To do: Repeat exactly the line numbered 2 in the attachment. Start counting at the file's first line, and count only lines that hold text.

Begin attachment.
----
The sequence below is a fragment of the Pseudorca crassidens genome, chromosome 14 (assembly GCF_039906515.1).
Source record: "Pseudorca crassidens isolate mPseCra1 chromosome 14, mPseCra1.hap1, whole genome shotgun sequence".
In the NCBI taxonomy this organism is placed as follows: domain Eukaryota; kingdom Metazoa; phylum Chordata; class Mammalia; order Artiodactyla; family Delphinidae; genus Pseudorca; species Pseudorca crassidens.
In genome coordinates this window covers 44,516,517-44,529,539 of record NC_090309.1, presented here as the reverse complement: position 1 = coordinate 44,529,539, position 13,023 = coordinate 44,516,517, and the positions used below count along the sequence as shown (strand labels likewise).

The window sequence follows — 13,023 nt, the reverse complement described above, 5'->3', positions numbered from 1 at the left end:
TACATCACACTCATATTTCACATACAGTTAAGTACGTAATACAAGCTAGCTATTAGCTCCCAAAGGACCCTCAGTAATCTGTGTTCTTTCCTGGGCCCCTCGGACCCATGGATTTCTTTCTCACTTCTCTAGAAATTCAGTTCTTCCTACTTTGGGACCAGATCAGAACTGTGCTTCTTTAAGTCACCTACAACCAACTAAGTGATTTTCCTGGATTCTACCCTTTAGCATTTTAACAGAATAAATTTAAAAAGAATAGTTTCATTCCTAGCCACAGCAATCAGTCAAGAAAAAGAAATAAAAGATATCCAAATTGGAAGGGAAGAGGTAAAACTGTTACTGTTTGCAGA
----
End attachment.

Source record: "Pseudorca crassidens isolate mPseCra1 chromosome 14, mPseCra1.hap1, whole genome shotgun sequence".